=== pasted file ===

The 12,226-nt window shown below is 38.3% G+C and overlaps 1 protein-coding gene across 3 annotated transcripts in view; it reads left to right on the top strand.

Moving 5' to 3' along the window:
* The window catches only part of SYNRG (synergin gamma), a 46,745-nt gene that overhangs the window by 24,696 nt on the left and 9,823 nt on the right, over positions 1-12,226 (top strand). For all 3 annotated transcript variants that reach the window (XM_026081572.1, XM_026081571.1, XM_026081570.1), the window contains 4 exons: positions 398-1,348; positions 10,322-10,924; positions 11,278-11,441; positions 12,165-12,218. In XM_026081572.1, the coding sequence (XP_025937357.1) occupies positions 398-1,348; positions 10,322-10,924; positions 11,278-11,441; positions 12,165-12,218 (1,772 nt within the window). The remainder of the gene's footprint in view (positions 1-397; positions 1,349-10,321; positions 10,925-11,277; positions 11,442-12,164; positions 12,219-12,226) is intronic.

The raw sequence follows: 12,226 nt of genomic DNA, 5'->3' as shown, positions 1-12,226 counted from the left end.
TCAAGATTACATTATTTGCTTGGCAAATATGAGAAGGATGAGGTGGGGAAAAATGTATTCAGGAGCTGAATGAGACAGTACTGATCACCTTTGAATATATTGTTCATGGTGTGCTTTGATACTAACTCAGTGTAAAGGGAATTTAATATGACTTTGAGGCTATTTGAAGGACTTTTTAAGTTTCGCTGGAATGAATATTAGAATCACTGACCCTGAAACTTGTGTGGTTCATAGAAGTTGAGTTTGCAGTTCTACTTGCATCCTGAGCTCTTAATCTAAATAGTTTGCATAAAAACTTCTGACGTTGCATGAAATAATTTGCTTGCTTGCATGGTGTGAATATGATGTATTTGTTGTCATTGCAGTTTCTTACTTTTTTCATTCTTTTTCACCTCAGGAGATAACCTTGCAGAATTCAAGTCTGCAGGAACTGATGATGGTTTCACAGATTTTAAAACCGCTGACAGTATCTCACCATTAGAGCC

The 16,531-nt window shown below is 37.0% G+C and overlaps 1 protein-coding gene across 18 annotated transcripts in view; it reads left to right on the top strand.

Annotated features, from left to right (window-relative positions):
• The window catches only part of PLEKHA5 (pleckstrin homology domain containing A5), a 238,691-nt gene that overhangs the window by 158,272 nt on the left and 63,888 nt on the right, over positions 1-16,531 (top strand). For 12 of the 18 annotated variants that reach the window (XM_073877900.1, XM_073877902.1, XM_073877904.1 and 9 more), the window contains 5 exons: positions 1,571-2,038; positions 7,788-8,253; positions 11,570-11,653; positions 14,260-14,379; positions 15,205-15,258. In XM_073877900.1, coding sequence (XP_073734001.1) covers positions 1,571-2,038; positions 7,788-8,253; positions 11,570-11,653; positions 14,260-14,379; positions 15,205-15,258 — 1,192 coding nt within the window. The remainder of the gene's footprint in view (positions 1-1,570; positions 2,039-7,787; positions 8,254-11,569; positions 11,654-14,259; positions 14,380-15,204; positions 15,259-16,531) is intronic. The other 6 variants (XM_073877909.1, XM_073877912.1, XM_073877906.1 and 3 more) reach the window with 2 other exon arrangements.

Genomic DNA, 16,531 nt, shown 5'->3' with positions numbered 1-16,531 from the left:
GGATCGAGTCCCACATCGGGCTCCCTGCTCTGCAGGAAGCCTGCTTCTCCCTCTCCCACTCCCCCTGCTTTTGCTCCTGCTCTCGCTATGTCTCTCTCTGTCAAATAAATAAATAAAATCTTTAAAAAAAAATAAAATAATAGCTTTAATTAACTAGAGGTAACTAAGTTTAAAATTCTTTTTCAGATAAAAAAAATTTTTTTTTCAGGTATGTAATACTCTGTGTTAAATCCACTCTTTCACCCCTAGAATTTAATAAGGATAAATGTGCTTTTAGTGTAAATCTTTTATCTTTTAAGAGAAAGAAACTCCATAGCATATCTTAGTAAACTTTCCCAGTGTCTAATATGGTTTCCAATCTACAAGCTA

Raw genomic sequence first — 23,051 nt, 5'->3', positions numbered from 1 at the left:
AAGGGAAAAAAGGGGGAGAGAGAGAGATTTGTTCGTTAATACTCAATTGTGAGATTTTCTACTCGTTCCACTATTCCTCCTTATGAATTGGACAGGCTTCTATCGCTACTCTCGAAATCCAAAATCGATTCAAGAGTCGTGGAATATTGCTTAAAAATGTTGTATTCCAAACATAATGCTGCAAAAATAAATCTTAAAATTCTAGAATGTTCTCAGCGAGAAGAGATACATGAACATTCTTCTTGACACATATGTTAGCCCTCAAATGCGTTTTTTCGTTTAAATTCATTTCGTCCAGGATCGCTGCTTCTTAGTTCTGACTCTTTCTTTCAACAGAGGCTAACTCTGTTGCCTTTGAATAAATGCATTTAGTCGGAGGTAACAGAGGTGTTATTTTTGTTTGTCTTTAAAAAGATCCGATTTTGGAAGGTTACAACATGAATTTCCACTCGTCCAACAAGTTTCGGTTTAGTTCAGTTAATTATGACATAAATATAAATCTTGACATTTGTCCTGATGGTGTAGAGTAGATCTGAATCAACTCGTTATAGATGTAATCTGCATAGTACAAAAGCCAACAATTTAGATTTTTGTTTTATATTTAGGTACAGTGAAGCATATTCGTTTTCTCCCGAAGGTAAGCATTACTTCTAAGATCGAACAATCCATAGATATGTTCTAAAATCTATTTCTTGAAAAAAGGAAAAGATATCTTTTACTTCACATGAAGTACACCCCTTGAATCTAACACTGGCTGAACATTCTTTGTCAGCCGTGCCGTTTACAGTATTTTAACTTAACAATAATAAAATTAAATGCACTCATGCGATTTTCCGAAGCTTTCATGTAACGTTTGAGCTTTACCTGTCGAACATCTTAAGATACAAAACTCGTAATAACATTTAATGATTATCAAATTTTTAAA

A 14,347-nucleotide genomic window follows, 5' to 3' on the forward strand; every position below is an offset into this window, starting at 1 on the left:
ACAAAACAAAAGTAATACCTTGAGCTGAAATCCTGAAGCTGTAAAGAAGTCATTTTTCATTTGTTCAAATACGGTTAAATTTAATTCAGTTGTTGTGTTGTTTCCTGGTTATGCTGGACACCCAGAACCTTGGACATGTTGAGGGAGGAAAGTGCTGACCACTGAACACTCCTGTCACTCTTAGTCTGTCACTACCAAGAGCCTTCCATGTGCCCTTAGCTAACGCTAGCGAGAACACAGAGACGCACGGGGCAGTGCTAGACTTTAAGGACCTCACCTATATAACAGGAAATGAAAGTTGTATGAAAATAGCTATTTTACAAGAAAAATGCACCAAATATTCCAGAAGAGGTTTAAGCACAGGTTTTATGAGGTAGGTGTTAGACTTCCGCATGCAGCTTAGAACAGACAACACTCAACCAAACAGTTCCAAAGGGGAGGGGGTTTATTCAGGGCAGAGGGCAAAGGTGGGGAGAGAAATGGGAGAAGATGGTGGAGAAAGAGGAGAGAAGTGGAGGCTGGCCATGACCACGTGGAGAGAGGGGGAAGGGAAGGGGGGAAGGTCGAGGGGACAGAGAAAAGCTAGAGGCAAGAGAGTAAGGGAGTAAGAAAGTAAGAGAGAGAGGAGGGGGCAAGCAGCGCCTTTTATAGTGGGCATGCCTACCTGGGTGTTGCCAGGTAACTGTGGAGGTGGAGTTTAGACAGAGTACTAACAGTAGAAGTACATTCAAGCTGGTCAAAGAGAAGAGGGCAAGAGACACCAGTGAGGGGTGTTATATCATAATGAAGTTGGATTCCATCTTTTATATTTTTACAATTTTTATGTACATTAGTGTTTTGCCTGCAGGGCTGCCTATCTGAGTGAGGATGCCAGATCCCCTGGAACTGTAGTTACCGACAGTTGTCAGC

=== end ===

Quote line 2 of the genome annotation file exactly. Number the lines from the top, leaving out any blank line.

Moving 5' to 3' along the window: